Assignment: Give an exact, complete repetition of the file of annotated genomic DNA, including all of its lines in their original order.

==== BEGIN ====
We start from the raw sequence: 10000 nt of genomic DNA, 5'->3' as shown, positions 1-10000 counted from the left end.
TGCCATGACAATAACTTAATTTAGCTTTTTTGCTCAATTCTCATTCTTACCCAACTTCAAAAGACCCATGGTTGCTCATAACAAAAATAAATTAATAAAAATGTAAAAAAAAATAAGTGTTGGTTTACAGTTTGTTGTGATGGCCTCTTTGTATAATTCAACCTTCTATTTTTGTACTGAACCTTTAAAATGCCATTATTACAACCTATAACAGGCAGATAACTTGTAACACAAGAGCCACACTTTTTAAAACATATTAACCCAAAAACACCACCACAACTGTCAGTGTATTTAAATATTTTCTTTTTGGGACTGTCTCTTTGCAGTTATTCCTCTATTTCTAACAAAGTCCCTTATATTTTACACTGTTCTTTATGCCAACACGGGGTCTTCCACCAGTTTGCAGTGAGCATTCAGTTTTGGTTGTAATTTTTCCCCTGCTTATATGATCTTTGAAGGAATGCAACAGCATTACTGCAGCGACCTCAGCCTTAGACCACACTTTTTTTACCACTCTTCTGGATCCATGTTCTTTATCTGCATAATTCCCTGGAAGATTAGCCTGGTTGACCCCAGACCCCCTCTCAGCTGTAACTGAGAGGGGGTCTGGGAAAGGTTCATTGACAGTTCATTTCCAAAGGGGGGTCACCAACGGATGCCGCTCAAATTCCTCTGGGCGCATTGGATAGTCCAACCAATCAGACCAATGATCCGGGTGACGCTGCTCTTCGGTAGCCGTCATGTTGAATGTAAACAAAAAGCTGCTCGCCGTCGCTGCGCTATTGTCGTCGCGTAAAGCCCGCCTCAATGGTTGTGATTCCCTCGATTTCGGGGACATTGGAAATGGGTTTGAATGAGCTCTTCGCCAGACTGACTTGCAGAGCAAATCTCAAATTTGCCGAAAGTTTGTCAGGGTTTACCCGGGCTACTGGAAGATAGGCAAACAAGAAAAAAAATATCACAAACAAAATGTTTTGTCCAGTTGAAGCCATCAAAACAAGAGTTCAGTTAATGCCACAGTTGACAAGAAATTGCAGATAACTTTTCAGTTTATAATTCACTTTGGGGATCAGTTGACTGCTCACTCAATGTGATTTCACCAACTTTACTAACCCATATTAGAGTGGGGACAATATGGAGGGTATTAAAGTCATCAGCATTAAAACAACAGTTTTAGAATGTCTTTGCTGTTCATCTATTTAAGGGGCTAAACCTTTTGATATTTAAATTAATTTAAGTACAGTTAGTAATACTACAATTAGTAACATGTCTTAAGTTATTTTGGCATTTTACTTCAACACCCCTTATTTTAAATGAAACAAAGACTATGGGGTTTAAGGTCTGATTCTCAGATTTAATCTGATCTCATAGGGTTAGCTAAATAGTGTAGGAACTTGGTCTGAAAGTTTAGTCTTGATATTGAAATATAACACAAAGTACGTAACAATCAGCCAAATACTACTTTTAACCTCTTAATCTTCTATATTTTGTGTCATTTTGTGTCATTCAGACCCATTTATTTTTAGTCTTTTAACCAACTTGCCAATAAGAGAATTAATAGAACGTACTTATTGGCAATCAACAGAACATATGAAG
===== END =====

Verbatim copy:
We start from the raw sequence: 10000 nt of genomic DNA, 5'->3' as shown, positions 1-10000 counted from the left end.
TGCCATGACAATAACTTAATTTAGCTTTTTTGCTCAATTCTCATTCTTACCCAACTTCAAAAGACCCATGGTTGCTCATAACAAAAATAAATTAATAAAAATGTAAAAAAAAATAAGTGTTGGTTTACAGTTTGTTGTGATGGCCTCTTTGTATAATTCAACCTTCTATTTTTGTACTGAACCTTTAAAATGCCATTATTACAACCTATAACAGGCAGATAACTTGTAACACAAGAGCCACACTTTTTAAAACATATTAACCCAAAAACACCACCACAACTGTCAGTGTATTTAAATATTTTCTTTTTGGGACTGTCTCTTTGCAGTTATTCCTCTATTTCTAACAAAGTCCCTTATATTTTACACTGTTCTTTATGCCAACACGGGGTCTTCCACCAGTTTGCAGTGAGCATTCAGTTTTGGTTGTAATTTTTCCCCTGCTTATATGATCTTTGAAGGAATGCAACAGCATTACTGCAGCGACCTCAGCCTTAGACCACACTTTTTTTACCACTCTTCTGGATCCATGTTCTTTATCTGCATAATTCCCTGGAAGATTAGCCTGGTTGACCCCAGACCCCCTCTCAGCTGTAACTGAGAGGGGGTCTGGGAAAGGTTCATTGACAGTTCATTTCCAAAGGGGGGTCACCAACGGATGCCGCTCAAATTCCTCTGGGCGCATTGGATAGTCCAACCAATCAGACCAATGATCCGGGTGACGCTGCTCTTCGGTAGCCGTCATGTTGAATGTAAACAAAAAGCTGCTCGCCGTCGCTGCGCTATTGTCGTCGCGTAAAGCCCGCCTCAATGGTTGTGATTCCCTCGATTTCGGGGACATTGGAAATGGGTTTGAATGAGCTCTTCGCCAGACTGACTTGCAGAGCAAATCTCAAATTTGCCGAAAGTTTGTCAGGGTTTACCCGGGCTACTGGAAGATAGGCAAACAAGAAAAAAAATATCACAAACAAAATGTTTTGTCCAGTTGAAGCCATCAAAACAAGAGTTCAGTTAATGCCACAGTTGACAAGAAATTGCAGATAACTTTTCAGTTTATAATTCACTTTGGGGATCAGTTGACTGCTCACTCAATGTGATTTCACCAACTTTACTAACCCATATTAGAGTGGGGACAATATGGAGGGTATTAAAGTCATCAGCATTAAAACAACAGTTTTAGAATGTCTTTGCTGTTCATCTATTTAAGGGGCTAAACCTTTTGATATTTAAATTAATTTAAGTACAGTTAGTAATACTACAATTAGTAACATGTCTTAAGTTATTTTGGCATTTTACTTCAACACCCCTTATTTTAAATGAAACAAAGACTATGGGGTTTAAGGTCTGATTCTCAGATTTAATCTGATCTCATAGGGTTAGCTAAATAGTGTAGGAACTTGGTCTGAAAGTTTAGTCTTGATATTGAAATATAACACAAAGTACGTAACAATCAGCCAAATACTACTTTTAACCTCTTAATCTTCTATATTTTGTGTCATTTTGTGTCATTCAGACCCATTTATTTTTAGTCTTTTAACCAACTTGCCAATAAGAGAATTAATAGAACGTACTTATTGGCAATCAACAGAACATATGAAG